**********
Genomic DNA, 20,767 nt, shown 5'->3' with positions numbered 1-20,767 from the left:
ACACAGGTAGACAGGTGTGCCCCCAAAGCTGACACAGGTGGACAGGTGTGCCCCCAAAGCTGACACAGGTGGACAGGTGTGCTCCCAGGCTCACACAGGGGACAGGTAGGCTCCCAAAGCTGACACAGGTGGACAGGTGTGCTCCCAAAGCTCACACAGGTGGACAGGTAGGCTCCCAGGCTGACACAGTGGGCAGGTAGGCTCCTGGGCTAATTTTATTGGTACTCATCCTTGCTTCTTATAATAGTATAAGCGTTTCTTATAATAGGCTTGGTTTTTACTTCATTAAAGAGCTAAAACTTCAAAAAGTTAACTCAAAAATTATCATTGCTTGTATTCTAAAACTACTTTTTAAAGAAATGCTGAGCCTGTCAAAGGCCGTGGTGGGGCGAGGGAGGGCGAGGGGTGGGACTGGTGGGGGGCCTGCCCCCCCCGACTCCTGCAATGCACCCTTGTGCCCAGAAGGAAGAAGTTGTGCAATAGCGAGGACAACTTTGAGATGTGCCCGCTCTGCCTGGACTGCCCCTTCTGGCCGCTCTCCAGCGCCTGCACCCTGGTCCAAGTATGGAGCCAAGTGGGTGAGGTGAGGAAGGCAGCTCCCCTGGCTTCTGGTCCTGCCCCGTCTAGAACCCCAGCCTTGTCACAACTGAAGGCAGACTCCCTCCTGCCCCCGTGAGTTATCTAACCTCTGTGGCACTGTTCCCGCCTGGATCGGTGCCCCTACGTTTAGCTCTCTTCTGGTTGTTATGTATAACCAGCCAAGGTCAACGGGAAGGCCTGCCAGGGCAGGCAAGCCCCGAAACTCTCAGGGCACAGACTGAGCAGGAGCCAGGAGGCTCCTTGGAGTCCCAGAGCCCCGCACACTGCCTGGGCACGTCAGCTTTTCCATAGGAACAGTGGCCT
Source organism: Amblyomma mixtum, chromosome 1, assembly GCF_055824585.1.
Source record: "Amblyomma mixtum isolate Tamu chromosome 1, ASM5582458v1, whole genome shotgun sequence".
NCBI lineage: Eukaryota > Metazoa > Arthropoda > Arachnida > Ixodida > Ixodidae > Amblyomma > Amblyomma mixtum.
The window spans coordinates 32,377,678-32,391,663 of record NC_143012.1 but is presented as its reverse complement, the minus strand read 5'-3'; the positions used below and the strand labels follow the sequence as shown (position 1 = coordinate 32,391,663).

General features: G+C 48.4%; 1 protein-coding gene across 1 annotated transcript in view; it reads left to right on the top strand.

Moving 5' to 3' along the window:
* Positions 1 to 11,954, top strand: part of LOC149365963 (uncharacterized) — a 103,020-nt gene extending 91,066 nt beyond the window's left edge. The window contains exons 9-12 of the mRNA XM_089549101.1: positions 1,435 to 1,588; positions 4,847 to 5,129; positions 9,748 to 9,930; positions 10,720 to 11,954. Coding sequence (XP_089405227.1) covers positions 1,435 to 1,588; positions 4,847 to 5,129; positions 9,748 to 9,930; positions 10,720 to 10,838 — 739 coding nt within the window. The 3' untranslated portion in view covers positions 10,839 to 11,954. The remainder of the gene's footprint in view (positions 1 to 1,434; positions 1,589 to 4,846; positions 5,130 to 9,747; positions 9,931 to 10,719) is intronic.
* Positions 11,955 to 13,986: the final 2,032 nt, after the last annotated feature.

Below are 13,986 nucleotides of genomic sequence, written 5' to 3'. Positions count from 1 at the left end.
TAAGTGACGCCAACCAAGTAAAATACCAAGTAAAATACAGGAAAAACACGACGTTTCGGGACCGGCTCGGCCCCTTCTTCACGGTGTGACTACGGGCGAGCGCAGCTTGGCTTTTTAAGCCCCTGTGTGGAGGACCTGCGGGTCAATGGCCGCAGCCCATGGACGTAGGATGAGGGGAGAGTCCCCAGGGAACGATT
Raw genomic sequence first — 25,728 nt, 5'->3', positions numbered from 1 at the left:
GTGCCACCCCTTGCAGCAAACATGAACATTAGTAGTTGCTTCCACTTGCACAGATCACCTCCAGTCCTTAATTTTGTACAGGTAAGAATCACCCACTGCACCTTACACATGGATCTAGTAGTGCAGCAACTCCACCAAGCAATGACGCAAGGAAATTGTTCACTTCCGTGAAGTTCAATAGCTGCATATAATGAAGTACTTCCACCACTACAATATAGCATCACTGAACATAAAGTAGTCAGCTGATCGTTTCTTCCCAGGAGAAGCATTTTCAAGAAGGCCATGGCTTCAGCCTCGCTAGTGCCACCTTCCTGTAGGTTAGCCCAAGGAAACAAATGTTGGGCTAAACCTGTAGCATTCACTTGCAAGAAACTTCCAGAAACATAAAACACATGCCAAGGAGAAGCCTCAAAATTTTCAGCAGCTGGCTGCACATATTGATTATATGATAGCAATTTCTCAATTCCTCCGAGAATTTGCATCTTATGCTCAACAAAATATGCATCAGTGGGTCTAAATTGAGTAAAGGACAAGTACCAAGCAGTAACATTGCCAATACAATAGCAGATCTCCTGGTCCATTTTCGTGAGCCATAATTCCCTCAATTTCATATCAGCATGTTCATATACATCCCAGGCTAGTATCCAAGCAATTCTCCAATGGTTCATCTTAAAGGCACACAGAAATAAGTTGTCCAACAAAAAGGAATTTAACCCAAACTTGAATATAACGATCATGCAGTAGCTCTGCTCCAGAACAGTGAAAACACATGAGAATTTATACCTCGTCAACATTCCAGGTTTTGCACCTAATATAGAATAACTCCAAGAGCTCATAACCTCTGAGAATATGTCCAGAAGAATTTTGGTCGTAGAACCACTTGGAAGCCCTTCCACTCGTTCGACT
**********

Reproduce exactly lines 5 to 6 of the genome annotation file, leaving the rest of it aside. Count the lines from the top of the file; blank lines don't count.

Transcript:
NCBI lineage: Eukaryota > Metazoa > Arthropoda > Arachnida > Ixodida > Ixodidae > Amblyomma > Amblyomma mixtum.
The window spans coordinates 32,377,678-32,391,663 of record NC_143012.1 but is presented as its reverse complement, the minus strand read 5'-3'; the positions used below and the strand labels follow the sequence as shown (position 1 = coordinate 32,391,663).